Another Great Performance by Elie Wiesel

On December 8, 2014 WXXI-TV’s Great Performances presented the legendary violinist Itzhak Perlman and the renowned cantor Yitzchak Meir Helfgot in a musical exploration of liturgical and traditional works for both chamber orchestra and klezmer settings. To fortify its Jewish character the program included a short discussion between Itzhak Perlman and Elie Wiesel, arguably the foremost proponent of the current Holocaust narrative.

Wiesel told the incredulous Perlman that as a boy he too had studied violin. Moreover he claimed that he took his violin to Auschwitz in June 1944; his father suggested that since Elie was already there he might as well try out for the Auschwitz Orchestra in hopes of earning an extra ration of bread. But alas Elie could only play classical music, like Beethoven, and not those evil Nazi marches, so during his interview with the head of the Auschwitz Orchestra a vicious kapo grabbed his violin and smashed it under foot.

As a Jew, I was proud of Perlman’s gracious restraint in not calling Wiesel’s remarks utter nonsense. He did not even stoop to ask Elie how such a tall story could have been omitted from Night, his best-selling novel, which is force fed to American students as a must-be-believed memoir.

But I am tormented. Is it not shameful of The Great Weasel to mention the existence of an Auschwitz Orchestra? An orchestra in an extermination camp? What next? A swimming pool? Oy, what a shanda fur di goyim.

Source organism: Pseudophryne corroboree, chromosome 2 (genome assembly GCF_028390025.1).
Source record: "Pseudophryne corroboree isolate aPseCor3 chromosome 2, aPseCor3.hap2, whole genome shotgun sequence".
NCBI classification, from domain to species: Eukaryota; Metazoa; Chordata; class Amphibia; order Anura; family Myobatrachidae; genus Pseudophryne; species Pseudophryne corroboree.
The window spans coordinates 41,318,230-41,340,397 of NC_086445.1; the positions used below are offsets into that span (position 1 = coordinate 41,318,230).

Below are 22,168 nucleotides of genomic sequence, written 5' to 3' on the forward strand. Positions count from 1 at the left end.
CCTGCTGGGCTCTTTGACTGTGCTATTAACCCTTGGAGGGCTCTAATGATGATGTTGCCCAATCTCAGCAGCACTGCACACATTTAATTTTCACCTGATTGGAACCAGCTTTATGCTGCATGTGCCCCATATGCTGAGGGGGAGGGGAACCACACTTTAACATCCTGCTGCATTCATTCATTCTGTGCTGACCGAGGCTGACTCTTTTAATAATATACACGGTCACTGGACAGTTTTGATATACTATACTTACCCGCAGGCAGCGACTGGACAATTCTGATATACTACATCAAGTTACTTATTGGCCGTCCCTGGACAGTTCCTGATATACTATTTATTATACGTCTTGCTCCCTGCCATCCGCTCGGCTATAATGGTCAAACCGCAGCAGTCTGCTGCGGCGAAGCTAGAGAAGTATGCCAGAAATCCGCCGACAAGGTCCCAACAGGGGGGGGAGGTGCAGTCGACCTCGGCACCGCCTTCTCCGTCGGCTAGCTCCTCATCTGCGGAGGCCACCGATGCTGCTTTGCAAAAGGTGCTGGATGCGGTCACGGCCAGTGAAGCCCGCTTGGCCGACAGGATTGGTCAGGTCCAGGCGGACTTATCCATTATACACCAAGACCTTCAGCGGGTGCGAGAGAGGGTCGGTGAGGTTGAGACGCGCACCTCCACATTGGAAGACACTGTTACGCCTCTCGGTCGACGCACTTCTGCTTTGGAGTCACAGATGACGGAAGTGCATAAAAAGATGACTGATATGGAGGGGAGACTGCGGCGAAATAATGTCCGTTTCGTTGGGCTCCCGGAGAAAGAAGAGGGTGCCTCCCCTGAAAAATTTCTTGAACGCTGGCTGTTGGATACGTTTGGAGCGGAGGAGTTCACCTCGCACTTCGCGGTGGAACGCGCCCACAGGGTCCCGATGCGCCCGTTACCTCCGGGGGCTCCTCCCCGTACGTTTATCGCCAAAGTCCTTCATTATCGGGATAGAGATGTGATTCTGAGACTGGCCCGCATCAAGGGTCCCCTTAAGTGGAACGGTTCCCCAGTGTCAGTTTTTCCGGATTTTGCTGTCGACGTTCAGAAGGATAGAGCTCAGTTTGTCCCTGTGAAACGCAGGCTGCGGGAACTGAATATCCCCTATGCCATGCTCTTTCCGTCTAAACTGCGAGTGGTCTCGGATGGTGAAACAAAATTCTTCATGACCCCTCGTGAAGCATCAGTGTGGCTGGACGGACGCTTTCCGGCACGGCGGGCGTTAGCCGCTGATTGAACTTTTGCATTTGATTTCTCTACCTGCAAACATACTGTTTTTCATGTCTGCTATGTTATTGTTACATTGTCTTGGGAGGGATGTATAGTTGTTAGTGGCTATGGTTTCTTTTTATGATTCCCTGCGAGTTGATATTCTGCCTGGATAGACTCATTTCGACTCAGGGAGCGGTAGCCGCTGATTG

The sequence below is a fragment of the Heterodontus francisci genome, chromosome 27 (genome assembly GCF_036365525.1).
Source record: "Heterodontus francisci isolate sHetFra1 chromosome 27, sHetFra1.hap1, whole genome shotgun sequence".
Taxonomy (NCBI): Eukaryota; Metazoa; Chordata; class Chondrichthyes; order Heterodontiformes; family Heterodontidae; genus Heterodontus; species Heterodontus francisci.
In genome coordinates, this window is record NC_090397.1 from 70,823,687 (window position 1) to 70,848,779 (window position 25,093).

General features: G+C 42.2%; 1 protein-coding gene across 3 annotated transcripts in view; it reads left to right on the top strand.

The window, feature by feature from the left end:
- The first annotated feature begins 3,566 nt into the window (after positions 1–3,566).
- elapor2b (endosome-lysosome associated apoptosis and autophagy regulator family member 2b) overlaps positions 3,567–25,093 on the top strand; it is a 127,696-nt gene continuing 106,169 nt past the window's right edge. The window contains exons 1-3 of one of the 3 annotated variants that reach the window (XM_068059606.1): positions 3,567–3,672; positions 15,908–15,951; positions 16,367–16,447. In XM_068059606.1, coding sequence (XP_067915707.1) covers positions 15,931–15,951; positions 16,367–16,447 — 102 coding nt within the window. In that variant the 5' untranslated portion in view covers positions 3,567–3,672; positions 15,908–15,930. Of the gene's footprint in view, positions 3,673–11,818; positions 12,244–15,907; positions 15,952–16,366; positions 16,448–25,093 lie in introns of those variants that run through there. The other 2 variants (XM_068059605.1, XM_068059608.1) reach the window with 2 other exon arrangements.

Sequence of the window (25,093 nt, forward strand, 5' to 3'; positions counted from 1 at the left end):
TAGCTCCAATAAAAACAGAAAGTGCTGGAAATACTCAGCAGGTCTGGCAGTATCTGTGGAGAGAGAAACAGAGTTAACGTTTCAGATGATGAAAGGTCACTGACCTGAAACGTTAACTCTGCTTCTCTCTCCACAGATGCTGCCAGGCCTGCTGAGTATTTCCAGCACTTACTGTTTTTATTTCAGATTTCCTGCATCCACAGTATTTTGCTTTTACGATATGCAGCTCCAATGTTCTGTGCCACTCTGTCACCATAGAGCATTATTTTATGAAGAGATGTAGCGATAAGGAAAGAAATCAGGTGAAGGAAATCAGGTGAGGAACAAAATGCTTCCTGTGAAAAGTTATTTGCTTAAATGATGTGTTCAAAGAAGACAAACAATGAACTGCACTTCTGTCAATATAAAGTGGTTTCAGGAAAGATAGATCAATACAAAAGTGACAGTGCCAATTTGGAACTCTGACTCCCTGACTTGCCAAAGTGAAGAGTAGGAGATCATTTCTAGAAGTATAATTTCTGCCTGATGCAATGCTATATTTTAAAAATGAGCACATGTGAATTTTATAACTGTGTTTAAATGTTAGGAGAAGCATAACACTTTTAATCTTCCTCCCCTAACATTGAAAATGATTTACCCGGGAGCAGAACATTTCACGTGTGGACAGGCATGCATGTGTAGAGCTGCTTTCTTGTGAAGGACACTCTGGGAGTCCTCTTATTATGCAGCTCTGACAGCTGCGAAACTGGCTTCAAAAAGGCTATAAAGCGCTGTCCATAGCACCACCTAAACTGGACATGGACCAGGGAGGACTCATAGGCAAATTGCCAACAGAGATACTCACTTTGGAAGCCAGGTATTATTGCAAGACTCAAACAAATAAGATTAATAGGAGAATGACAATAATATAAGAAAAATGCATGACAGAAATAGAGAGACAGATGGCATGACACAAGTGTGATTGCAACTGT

And if we are to accept an inmate orchestra at Auschwitz might we not envision a Klezmer band at Ketziot, Israel’s largest concentration camp for Palestinians in the Negev Desert; it could be called the Ketziot Klezmer Klub and give new meaning to the otherwise odious acronym KKK.

But wait; you must not mention an Israeli concentration camp. Forget Ketziot. Do not compare the plight of Jews with the plight of Palestinians; such a comparison according to Elie Wiesel is “unworthy.” Just sit back and enjoy his “great performance.”

Daniel McGowan is a Professor Emeritus at Hobart and William Smith Colleges. Because of admonishment by the administration, it is hereby stated that the above remarks are solely those of the author. Hobart and William Smith Colleges neither condone nor condemn these opinions. Furthermore, the author has been instructed to use his personal email address of and not his college email at for those wishing to contact him with comments or criticisms. Read other articles by Daniel, or visit Daniel's website.